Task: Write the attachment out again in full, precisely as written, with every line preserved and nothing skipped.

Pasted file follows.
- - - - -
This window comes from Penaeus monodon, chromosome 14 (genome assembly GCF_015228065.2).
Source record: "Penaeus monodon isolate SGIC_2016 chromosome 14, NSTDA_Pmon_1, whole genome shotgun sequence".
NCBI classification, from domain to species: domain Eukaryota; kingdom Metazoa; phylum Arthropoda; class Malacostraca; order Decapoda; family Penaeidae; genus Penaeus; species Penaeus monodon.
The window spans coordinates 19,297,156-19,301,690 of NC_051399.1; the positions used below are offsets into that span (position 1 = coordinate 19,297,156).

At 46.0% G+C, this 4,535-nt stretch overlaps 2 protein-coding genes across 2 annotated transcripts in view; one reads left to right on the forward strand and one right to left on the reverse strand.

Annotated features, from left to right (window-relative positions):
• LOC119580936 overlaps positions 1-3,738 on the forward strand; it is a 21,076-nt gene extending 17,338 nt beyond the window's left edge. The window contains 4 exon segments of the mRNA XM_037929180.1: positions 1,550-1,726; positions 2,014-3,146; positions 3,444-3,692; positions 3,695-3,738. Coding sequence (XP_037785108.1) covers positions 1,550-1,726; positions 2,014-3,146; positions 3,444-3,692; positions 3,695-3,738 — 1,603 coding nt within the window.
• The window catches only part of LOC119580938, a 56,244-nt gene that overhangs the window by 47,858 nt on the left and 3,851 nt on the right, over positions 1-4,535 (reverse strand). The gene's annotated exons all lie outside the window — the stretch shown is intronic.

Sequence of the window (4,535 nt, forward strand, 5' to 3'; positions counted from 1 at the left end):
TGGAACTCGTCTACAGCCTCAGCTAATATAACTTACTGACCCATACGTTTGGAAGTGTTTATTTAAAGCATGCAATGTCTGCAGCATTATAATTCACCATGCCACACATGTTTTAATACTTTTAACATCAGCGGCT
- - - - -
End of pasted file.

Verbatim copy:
This window comes from Penaeus monodon, chromosome 14 (genome assembly GCF_015228065.2).
Source record: "Penaeus monodon isolate SGIC_2016 chromosome 14, NSTDA_Pmon_1, whole genome shotgun sequence".
NCBI classification, from domain to species: domain Eukaryota; kingdom Metazoa; phylum Arthropoda; class Malacostraca; order Decapoda; family Penaeidae; genus Penaeus; species Penaeus monodon.
The window spans coordinates 19,297,156-19,301,690 of NC_051399.1; the positions used below are offsets into that span (position 1 = coordinate 19,297,156).

At 46.0% G+C, this 4,535-nt stretch overlaps 2 protein-coding genes across 2 annotated transcripts in view; one reads left to right on the forward strand and one right to left on the reverse strand.

Annotated features, from left to right (window-relative positions):
• LOC119580936 overlaps positions 1-3,738 on the forward strand; it is a 21,076-nt gene extending 17,338 nt beyond the window's left edge. The window contains 4 exon segments of the mRNA XM_037929180.1: positions 1,550-1,726; positions 2,014-3,146; positions 3,444-3,692; positions 3,695-3,738. Coding sequence (XP_037785108.1) covers positions 1,550-1,726; positions 2,014-3,146; positions 3,444-3,692; positions 3,695-3,738 — 1,603 coding nt within the window.
• The window catches only part of LOC119580938, a 56,244-nt gene that overhangs the window by 47,858 nt on the left and 3,851 nt on the right, over positions 1-4,535 (reverse strand). The gene's annotated exons all lie outside the window — the stretch shown is intronic.

Sequence of the window (4,535 nt, forward strand, 5' to 3'; positions counted from 1 at the left end):
TGGAACTCGTCTACAGCCTCAGCTAATATAACTTACTGACCCATACGTTTGGAAGTGTTTATTTAAAGCATGCAATGTCTGCAGCATTATAATTCACCATGCCACACATGTTTTAATACTTTTAACATCAGCGGCT